Saturday, March 21, 2015
Bibi's Pyrrhic Victory
From the NYTimes:
Long before the latest election in Israel, Benjamin Netanyahu was a polarizing figure among American Jews. But even many of his supporters said this week that they were appalled at his last-minute bid to mobilize Jewish voters by warning that Arabs were going to the polls in droves, and his renunciation of a two-state solution to the Palestinian crisis.
Mr. Netanyahu’s party won the election and cheers from hawkish American Jews. But in interviews this week, rabbis, scholars and Jews from across the country and a range of denominations said that with his campaign tactics, he had further divided American Jews and alienated even some conservatives, who had already suspected that he was more committed to building settlements than to building peace with the Palestinians.
Even with Mr. Netanyahu’s postelection interview walking back his statements against a two-state plan for peace with Palestinians, many Jews say they are worried that the most lasting outcome of the elections will be the increasing isolation of Israel — not only around the world but also from the younger generation of American Jews. Unlike their parents and grandparents, these Jews have grown up in an era when Israel is portrayed not as a heroic underdog but as an oppressive occupier, and many of them tend to see Mr. Netanyahu as out of step with their views on Israel and the world.
So while the hard right here in the US did a victory dance when Bibi won the election, they failed to understand the damage he did to himself and Israel.
The NYTimes explains:
The White House is stepping up its antagonism toward Prime Minister Benjamin Netanyahu despite his victory in this week’s elections, signaling that it is in no rush to repair a historic rift between the United States and Israel.
The sharpened tone indicates that the Obama administration may be re-evaluating its relationship with its closest ally in the Middle East, having lost patience with Mr. Netanyahu in the closing days of an election campaign in which he spotlighted deep disagreements with President Obama over a Palestinian state and a nuclear deal with Iran.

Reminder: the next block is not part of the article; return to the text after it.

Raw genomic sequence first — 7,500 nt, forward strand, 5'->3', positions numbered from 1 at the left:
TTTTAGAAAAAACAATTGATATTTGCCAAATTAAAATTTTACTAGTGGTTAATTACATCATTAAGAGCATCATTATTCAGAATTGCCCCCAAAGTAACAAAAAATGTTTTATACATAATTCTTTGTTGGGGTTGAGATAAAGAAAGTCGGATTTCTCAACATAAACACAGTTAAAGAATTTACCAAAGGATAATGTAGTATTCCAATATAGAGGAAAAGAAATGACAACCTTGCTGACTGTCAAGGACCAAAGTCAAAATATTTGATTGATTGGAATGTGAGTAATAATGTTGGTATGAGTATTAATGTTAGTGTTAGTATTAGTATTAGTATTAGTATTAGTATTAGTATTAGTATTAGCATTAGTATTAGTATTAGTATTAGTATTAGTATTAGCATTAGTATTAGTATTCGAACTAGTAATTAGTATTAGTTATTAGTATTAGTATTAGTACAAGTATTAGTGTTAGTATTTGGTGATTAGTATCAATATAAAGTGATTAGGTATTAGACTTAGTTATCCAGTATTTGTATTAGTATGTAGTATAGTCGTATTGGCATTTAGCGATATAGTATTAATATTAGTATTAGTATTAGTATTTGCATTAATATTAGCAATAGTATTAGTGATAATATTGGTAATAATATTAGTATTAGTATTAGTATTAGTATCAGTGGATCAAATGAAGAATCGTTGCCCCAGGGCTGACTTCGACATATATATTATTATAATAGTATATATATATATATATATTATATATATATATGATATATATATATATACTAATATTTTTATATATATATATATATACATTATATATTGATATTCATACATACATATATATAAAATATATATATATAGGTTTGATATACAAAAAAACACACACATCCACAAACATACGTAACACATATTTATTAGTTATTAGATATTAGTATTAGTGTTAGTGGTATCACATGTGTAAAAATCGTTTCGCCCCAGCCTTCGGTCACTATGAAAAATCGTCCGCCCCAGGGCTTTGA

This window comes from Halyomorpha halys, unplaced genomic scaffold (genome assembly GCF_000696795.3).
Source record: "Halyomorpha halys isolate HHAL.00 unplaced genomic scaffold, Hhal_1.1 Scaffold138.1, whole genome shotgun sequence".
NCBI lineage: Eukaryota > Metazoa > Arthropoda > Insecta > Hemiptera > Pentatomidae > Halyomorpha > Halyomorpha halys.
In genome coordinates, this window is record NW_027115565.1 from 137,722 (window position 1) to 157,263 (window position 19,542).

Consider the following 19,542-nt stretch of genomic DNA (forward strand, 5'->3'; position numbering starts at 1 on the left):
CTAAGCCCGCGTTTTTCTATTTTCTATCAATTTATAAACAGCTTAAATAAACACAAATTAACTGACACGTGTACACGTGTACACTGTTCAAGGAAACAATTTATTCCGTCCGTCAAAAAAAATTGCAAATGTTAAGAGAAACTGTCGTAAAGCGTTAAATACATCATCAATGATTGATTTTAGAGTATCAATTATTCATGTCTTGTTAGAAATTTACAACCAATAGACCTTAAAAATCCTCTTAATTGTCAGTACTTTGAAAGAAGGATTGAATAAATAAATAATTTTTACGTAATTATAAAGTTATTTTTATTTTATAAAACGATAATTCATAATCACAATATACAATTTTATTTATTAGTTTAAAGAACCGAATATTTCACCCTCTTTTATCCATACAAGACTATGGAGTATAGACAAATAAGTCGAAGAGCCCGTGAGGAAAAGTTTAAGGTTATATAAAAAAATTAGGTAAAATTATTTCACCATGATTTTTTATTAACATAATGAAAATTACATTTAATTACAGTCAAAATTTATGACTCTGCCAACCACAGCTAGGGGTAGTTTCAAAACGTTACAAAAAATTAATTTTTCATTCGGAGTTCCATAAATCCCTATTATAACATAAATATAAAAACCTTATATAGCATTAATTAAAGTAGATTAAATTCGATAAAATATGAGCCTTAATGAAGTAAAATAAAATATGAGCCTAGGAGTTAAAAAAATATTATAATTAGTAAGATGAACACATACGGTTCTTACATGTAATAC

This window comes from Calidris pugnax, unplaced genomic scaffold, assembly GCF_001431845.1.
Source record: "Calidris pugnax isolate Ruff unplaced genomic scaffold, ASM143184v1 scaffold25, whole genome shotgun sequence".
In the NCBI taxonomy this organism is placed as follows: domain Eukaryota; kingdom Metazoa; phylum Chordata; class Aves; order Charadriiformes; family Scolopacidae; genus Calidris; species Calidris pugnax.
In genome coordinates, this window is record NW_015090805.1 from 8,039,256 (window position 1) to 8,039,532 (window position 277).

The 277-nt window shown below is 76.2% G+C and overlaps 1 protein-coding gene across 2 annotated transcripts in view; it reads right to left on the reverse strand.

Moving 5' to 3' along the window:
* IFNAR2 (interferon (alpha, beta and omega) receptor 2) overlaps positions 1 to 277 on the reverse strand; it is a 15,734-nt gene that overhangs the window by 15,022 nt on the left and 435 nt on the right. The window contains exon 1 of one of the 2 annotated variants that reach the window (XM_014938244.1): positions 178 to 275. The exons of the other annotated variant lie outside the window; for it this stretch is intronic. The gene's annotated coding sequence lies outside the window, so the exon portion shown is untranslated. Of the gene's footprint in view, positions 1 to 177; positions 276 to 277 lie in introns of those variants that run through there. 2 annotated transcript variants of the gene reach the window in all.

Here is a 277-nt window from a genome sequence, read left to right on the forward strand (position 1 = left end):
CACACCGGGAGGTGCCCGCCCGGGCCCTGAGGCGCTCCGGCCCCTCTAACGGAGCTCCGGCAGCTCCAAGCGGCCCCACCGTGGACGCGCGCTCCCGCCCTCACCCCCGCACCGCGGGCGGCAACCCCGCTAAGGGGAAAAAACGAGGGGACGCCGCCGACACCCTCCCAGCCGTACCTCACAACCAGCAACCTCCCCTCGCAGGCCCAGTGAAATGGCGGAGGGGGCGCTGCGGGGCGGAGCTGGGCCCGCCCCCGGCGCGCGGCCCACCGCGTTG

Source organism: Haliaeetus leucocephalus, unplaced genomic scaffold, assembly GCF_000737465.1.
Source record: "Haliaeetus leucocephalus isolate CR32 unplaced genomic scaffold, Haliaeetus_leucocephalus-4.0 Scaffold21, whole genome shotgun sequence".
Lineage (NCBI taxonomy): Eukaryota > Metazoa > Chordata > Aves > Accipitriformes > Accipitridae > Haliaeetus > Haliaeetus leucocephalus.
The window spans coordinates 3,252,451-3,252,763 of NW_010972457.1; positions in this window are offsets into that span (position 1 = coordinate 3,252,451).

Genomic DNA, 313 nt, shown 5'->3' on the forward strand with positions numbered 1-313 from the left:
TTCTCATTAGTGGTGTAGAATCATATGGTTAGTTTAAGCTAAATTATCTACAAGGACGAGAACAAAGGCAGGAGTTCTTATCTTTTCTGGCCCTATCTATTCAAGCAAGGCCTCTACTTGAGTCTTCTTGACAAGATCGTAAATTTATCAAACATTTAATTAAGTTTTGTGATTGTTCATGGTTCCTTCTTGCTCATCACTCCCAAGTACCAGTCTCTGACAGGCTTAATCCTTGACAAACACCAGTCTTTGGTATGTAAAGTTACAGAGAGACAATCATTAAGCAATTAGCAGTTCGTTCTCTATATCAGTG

“You reach a tipping point,” said Daniel C. Kurtzer, a former American ambassador to Israel and Egypt. “It’s the culmination of six and a half years of frustration, including some direct hits at the president’s prestige and the office of the presidency.”
Netanyahu has walked back some of the rhetoric he used in the closing days before the election.
On Monday, Netanyahu had told Israeli news outlet Maariv that he would not allow a Palestinian state on his watch, as he attempted to rally voters from the right to cast ballots for his Likud party ahead of Tuesday’s election.
The statement was seen as an about face of Netanyahu’s 2009 Bar-Ilan speech, during which he said he was committed to a two-state solution. Netanyahu handily won the election Tuesday against center-left rival Isaac Herzog, in part, analysts said, because of his last-ditch hardline appeal. The comment brought an international backlash, with sources saying the White House may pull back support for Israel at the United Nations, compounding the prime minister’s already fractured relationship with US President Barack Obama.
On Wednesday, the Obama administration launched a scathing critique of Netanyahu’s campaign statements, even indicating that if Netanyahu rejected a negotiated path toward a two-state solution, the US would support Palestinian initiatives to unilaterally declare independence through the United Nations.
More reading HERE: "Bump in the Road for Bibi